Tag Archives: short stories

That’s what friends are for

At this time of year, minds and hearts turn to friends and family, and contemplations of what we can do to make the world a better place. When we think of global events, we may feel overwhelmed, wondering what possible effect our actions could have. But when we focus on our own circle, any positive difference we make can effect changes of which we may never be aware. That’s the ripple effect, and that’s what friends are for.

I belong to a very supportive online community whose encouragement helps to keep me going.

With my focus on education, particularly early childhood education, and their work mostly targeting adult audiences, I struggle to find ways of supporting them and their creative pursuits during the year, other than the usual shares on Twitter and Facebook.

However, come Christmas time, what’s to stop me doing a little more?

love of reading to young children in early childhood education

In a recent readilearn post, I acknowledged authors and illustrators of children’s literature whom I was fortunate enough to interview throughout the year. You can read that post here. I was also delighted to be invited by Christy Birmingham to write a guest post about them for her blog When Women Inspire.

SMAG Society of Mutual Admiration and Gratitude

In this post, I acknowledge and promote recent works published by my SMAG community; lovely people who support me both here and over at readilearn. SMAG is an acronym for Society of Mutual Appreciation and Gratitude. The community is open to anyone. All that is required is friendship. If you’d like to add the badge to your blog, I’d be honoured. If you’re not sure how to do so, you can find instructions here.

I know I won’t catch all my SMAGgers, but I’ll do my best. If I miss you, I apologise. Please add your details in the comments.

I hope as you read through my list your will find some books to add to your own collection or to gift to another for Christmas, or holiday, or anytime reading.

Carrot Ranch

My first acknowledgement goes to Charli Mills of the Carrot Ranch Literary Community.

Participation in the Carrot Ranch weekly flash fiction challenges inspires many of the posts shared here. The support of Charli, Lead Buckaroo, and the team of Rough Writers has been a constant source of encouragement.

Congress of Rough Writers Anthology Vol 1

While we eagerly await the publication of Charli’s two novels-in-progress, she has compiled an anthology of flash fiction submitted to the weekly prompts. The Congress of Rough Writers Flash Fiction Anthology Volume 1 will be available soon. I am rather delighted to say that some of my writing features in the Anthology. (Check out books by other Rough Writers featured on the Books page.)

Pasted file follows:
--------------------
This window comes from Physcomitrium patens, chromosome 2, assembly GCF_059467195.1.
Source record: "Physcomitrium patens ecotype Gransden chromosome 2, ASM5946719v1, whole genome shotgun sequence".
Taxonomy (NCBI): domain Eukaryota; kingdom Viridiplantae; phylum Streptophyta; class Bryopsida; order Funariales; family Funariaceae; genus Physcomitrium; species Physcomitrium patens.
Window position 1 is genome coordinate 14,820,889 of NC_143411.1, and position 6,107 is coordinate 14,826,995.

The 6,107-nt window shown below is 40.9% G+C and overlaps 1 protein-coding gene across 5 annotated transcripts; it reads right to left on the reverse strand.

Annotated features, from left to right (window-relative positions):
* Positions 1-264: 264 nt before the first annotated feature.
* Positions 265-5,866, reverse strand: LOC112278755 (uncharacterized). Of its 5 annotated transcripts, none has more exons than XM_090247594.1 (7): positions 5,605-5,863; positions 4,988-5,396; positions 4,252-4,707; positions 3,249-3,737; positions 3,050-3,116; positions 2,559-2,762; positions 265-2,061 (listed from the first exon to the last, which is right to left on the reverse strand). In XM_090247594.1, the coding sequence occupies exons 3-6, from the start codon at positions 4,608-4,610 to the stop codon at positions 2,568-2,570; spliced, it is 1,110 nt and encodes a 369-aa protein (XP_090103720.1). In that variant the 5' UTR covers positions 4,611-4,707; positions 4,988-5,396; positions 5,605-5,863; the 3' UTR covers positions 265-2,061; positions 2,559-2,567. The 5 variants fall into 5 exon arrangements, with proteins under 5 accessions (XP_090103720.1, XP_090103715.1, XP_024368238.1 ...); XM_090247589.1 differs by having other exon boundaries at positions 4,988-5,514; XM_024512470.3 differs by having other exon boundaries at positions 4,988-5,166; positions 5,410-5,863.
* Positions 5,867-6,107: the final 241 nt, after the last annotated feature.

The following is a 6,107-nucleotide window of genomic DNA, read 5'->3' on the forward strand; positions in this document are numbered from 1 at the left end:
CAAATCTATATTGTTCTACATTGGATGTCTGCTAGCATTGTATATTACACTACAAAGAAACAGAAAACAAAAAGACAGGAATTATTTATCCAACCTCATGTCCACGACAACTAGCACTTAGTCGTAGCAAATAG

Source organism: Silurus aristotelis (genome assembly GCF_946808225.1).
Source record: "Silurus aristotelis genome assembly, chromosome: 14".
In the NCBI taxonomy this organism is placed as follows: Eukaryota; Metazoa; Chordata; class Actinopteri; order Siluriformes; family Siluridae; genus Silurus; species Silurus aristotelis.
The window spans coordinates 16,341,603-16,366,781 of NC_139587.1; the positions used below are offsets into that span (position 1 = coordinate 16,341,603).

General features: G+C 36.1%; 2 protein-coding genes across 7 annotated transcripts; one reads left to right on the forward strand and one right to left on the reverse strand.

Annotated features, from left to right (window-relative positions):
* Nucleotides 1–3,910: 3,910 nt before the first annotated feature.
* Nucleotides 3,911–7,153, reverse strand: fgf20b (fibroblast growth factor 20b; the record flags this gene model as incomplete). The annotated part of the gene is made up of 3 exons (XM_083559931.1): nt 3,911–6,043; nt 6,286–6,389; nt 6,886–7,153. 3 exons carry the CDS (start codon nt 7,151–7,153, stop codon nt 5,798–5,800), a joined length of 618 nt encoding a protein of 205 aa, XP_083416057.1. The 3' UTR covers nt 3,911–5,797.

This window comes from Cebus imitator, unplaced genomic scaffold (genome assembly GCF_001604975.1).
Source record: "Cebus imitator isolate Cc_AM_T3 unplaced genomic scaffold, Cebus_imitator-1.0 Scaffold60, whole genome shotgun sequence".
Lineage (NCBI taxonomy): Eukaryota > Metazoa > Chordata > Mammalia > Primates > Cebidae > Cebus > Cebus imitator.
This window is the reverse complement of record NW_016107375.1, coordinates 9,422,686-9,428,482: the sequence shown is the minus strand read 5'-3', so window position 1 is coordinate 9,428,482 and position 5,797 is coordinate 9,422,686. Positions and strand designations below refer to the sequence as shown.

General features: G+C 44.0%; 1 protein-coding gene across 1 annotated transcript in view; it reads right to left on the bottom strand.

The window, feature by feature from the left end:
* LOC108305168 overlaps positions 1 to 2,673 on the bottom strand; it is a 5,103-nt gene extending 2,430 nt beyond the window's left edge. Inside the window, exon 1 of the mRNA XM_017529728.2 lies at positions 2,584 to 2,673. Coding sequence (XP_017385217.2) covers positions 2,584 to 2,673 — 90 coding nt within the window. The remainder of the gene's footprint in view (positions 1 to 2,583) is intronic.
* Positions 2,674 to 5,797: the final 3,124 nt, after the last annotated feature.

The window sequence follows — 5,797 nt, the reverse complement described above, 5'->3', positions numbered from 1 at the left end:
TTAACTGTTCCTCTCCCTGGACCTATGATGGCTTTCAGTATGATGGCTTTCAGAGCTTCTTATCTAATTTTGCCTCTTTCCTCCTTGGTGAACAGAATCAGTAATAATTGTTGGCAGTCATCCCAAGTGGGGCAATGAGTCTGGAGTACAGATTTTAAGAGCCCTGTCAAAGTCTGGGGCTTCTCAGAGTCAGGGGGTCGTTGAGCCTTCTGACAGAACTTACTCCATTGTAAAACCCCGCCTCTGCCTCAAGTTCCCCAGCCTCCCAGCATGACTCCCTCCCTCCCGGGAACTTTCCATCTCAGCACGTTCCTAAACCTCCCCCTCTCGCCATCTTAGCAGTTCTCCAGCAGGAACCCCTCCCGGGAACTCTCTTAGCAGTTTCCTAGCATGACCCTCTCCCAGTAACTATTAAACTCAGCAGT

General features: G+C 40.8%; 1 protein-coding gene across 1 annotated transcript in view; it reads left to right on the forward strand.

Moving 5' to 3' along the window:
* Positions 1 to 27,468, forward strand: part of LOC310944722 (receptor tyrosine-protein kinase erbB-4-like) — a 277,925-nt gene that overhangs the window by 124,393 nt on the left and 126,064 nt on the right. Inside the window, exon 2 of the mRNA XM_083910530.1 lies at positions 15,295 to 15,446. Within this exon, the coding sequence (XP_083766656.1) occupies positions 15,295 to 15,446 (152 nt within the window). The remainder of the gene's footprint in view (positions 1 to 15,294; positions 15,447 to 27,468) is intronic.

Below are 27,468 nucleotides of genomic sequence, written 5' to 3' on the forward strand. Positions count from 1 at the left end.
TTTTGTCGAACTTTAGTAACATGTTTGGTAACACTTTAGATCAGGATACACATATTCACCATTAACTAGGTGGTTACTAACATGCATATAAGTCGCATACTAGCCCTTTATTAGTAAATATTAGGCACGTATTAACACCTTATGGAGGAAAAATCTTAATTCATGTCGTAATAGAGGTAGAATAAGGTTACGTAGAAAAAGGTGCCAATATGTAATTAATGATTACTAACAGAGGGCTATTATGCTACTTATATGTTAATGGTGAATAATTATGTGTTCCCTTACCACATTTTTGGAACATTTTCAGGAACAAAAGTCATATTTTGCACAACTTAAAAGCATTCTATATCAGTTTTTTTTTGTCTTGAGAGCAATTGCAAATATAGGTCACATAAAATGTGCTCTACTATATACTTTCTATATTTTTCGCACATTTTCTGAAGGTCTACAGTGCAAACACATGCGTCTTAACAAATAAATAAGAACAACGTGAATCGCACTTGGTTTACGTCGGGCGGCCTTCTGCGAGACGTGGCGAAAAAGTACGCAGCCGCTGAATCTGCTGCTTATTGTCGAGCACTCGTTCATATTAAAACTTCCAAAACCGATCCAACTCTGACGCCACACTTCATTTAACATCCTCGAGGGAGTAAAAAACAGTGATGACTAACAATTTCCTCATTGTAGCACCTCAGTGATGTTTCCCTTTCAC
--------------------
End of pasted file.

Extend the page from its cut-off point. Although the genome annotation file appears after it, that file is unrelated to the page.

Anne Goodwin

Anne Goodwin's books

I very much enjoyed Anne Goodwin’s debut novel Sugar and Snails, and was not disappointed with her second novel Underneath, released earlier this year. Anne is also a prolific writer of short stories, many of which are available from her website. An anthology (Annethology) will be available soon. I’ve yet to read a story of Anne’s I didn’t like.

Sarah Brentyn

Sarah Brentyn's books

Sarah is a micro-fiction expert. She packs a whole lot of story into just a few words. I described her first book Hinting at Shadows as a box of chocolates – bite-sized pieces of dark delight; once you’ve tasted you can’t stop! Her second anthology On the Edge of a Raindrop, just released, holds equal promise.

Robbie Cheadle

Robbie Cheadle's books

If you haven’t yet checked out Robbie Cheadle’s Sir Chocolate Books you really must. Robbie’s unique style of illustrating her stories with fondant creations will make your mouth water.

The Sir Chocolate Books series of stories were written by Robbie and her son Michael. The rhyming stories are supplemented by the inclusion of recipes and links to YouTube videos.

Debby Gies

Debby Gies books

Debby Gies writes memoir; stories from her life and her heart; stories that will resonate with us, inspire us, make us laugh, and make us cry. When I read Have Bags Will Travel, I couldn’t believe how much of my experience she was sharing.

Debby has numerous books in her collection, including her new release Twenty Years: After “I Do. I’m sure you’ll find at least one to take your fancy.

Christy Birmingham

Christy Birmingham Versions of the Self

Christy Birmingham’s book of poems Versions of the Self is an exploration of the emotions experienced in relationships and the personal growth that occurs through them.

D. Avery

D. Avery Chicken Shift For the Girls

D. Avery’s books of poems make excellent reading. Chicken Shift combines philosophy, humour and utter nonsense by contemplating answers to the old riddle “Why did the chicken cross the road?” Who would have thought there could be so many responses? – Only D.